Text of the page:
The World Bank’s chief economist has said he will recalculate national rankings of business competitiveness going back at least four years.
New Delhi: India’s position in the World Bank’s annual ‘ease of doing business’ index could be affected as the Washington-based institution moves to recalculate its rankings of the last four years amid suspicion that their sanctity might have been compromised due to the reported use of politicised methodology.
The World Bank’s chief economist, Paul Romer, on Friday told The Wall Street Journal that the bank would be recalculating national rankings of business competitiveness in the report called ‘Doing Business’ going back at least four years.
India broke into the top 100 in the World Bank’s latest ‘ease of doing business’ rankings, notching up the biggest improvement among all countries on the back of big gains on a number of measures. The rise to the 100th position from 130th the previous year made India one of the top 10 best-improved countries, which the Modi government celebrated as an emphatic endorsement of its economic reforms.
The bank’s index ranks nations on parameters like the number of days it takes to open a business, or the cost of getting construction permits. Countries that make their business environment worse, for instance by drawing out the permitting process, get penalised in the rankings. The World Bank first published this report in 2002.
After coming to power in May 2014, the Modi government had set a target of breaking into the top 50 from 142 that year.
Buoyed by the impressive gains scored by India on the ease of doing business index for 2018, finance minister Arun Jaitley said in a press conference, “I think it is possible to take India to the first 50 ranks as envisioned by Prime Minister Narendra Modi”. In comparison, India improved its position by a mere four places, from 134 to 130, in the World Bank’s 2016 rankings.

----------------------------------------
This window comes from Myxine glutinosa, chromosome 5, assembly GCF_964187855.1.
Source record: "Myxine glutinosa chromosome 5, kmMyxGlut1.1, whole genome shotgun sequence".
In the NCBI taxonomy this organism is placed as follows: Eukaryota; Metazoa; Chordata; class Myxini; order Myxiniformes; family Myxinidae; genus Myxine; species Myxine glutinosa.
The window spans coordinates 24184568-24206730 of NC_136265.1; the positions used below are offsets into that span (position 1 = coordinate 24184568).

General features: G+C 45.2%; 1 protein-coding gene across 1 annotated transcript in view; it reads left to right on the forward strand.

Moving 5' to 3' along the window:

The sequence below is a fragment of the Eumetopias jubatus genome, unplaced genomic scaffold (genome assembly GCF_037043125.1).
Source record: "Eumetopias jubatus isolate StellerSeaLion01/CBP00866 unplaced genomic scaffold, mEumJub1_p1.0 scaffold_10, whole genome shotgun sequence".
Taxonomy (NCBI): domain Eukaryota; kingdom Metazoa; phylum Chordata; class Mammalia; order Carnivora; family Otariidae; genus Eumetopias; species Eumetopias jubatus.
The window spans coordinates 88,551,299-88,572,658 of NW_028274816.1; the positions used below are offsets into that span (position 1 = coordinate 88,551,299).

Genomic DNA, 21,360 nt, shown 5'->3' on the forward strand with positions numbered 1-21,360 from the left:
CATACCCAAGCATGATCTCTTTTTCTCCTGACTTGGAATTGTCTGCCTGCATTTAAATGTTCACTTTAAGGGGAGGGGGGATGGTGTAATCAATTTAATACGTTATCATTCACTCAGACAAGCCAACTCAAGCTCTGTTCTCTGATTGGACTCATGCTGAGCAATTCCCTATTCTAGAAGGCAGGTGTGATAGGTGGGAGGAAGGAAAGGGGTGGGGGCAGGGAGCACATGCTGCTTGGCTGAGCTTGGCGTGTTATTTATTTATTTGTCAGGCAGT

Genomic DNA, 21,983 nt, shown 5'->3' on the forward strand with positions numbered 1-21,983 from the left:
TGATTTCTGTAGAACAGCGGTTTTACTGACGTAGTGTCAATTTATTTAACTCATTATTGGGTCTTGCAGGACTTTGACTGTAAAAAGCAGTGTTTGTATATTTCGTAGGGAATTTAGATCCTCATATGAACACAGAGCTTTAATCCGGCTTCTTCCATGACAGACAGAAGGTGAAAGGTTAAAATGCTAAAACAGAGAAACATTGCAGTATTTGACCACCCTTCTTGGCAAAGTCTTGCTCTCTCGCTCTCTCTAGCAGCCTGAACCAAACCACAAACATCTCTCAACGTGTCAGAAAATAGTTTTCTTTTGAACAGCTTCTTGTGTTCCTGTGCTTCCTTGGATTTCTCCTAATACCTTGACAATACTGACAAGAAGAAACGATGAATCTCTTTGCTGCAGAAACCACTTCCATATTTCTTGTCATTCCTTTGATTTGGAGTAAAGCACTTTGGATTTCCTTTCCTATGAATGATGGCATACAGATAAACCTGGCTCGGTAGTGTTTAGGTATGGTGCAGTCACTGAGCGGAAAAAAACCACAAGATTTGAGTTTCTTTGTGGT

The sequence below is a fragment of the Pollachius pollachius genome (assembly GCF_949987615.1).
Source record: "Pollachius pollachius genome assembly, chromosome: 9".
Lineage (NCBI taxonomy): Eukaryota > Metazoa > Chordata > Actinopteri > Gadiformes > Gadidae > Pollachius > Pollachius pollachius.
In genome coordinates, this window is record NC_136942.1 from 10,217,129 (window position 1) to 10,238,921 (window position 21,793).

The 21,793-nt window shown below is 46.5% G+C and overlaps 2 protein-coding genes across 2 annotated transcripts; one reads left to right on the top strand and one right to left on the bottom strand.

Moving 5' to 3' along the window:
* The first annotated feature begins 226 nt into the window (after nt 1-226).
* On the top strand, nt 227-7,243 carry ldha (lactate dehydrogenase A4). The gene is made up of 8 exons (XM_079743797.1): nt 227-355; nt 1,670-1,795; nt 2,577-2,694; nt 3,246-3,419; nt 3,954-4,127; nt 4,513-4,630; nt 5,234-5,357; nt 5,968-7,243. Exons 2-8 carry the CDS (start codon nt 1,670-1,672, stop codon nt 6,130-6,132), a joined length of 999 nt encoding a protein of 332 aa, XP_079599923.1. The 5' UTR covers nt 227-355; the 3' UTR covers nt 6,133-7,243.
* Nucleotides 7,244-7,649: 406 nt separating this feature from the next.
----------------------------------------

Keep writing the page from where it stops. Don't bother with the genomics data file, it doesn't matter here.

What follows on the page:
Not all that glitters is gold
According to Romer, the World Bank repeatedly changed the methodology of one of its flagship economic reports over several years in ways it now says were unfair and misleading.
Over the last four years, the World Bank added new components dealing with construction permits, new measures of electricity reliability and tariffs, new measures of the quality of judicial processes for shareholders and a new measure of tax filing, among others.
Over time, the World Bank staff put a heavy thumb on the scales of its report by repeatedly changing the methodology that was used to calculate the country rankings, Romer said.
The eight indicators on which reforms were implemented in Delhi and Mumbai – the two cities covered by the latest report – are: starting a business, dealing with construction permits, getting credit, protecting minority investors, paying taxes, trading across borders, enforcing contracts and resolving insolvency.
In the 2018 report, India performed well in the areas of protecting minority investors, getting credit, and getting electricity. The previous report recognised India for reforms in the areas of getting electricity, paying taxes, trading across borders and enforcing contracts.